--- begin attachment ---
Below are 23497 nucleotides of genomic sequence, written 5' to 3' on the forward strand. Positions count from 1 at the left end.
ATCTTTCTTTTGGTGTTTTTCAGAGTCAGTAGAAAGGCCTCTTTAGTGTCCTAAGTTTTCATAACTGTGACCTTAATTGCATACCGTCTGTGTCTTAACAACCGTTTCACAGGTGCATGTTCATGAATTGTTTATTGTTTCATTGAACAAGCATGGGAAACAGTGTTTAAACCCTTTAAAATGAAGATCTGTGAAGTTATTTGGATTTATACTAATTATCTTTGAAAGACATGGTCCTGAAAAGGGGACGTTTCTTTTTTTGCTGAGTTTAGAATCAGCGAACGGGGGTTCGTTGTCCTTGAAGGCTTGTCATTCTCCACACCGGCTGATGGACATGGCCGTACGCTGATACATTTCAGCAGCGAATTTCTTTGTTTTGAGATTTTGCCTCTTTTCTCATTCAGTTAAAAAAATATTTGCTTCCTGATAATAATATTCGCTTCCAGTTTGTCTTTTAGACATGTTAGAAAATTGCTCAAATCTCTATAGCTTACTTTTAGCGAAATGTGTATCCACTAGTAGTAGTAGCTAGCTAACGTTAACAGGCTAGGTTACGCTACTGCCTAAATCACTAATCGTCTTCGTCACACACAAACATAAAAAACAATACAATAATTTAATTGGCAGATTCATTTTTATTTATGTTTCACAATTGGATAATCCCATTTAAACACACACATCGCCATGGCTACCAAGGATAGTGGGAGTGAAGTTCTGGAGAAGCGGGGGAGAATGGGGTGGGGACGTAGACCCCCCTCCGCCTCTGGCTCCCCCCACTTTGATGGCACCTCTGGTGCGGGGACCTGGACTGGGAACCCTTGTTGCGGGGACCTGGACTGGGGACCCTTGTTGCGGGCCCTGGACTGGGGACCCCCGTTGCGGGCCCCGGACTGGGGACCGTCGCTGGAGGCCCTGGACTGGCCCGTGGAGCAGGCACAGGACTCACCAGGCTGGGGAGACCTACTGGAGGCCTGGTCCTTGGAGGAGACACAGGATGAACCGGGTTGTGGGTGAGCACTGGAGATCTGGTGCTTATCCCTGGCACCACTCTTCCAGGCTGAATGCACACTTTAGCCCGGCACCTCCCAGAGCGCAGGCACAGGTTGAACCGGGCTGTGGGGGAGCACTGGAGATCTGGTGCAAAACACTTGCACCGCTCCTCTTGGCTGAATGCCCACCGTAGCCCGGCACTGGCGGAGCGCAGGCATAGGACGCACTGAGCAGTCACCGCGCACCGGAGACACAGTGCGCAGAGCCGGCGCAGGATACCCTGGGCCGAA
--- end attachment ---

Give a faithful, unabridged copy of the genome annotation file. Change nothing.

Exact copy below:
Below are 23497 nucleotides of genomic sequence, written 5' to 3' on the forward strand. Positions count from 1 at the left end.
ATCTTTCTTTTGGTGTTTTTCAGAGTCAGTAGAAAGGCCTCTTTAGTGTCCTAAGTTTTCATAACTGTGACCTTAATTGCATACCGTCTGTGTCTTAACAACCGTTTCACAGGTGCATGTTCATGAATTGTTTATTGTTTCATTGAACAAGCATGGGAAACAGTGTTTAAACCCTTTAAAATGAAGATCTGTGAAGTTATTTGGATTTATACTAATTATCTTTGAAAGACATGGTCCTGAAAAGGGGACGTTTCTTTTTTTGCTGAGTTTAGAATCAGCGAACGGGGGTTCGTTGTCCTTGAAGGCTTGTCATTCTCCACACCGGCTGATGGACATGGCCGTACGCTGATACATTTCAGCAGCGAATTTCTTTGTTTTGAGATTTTGCCTCTTTTCTCATTCAGTTAAAAAAATATTTGCTTCCTGATAATAATATTCGCTTCCAGTTTGTCTTTTAGACATGTTAGAAAATTGCTCAAATCTCTATAGCTTACTTTTAGCGAAATGTGTATCCACTAGTAGTAGTAGCTAGCTAACGTTAACAGGCTAGGTTACGCTACTGCCTAAATCACTAATCGTCTTCGTCACACACAAACATAAAAAACAATACAATAATTTAATTGGCAGATTCATTTTTATTTATGTTTCACAATTGGATAATCCCATTTAAACACACACATCGCCATGGCTACCAAGGATAGTGGGAGTGAAGTTCTGGAGAAGCGGGGGAGAATGGGGTGGGGACGTAGACCCCCCTCCGCCTCTGGCTCCCCCCACTTTGATGGCACCTCTGGTGCGGGGACCTGGACTGGGAACCCTTGTTGCGGGGACCTGGACTGGGGACCCTTGTTGCGGGCCCTGGACTGGGGACCCCCGTTGCGGGCCCCGGACTGGGGACCGTCGCTGGAGGCCCTGGACTGGCCCGTGGAGCAGGCACAGGACTCACCAGGCTGGGGAGACCTACTGGAGGCCTGGTCCTTGGAGGAGACACAGGATGAACCGGGTTGTGGGTGAGCACTGGAGATCTGGTGCTTATCCCTGGCACCACTCTTCCAGGCTGAATGCACACTTTAGCCCGGCACCTCCCAGAGCGCAGGCACAGGTTGAACCGGGCTGTGGGGGAGCACTGGAGATCTGGTGCAAAACACTTGCACCGCTCCTCTTGGCTGAATGCCCACCGTAGCCCGGCACTGGCGGAGCGCAGGCATAGGACGCACTGAGCAGTCACCGCGCACCGGAGACACAGTGCGCAGAGCCGGCGCAGGATACCCTGGGCCGAA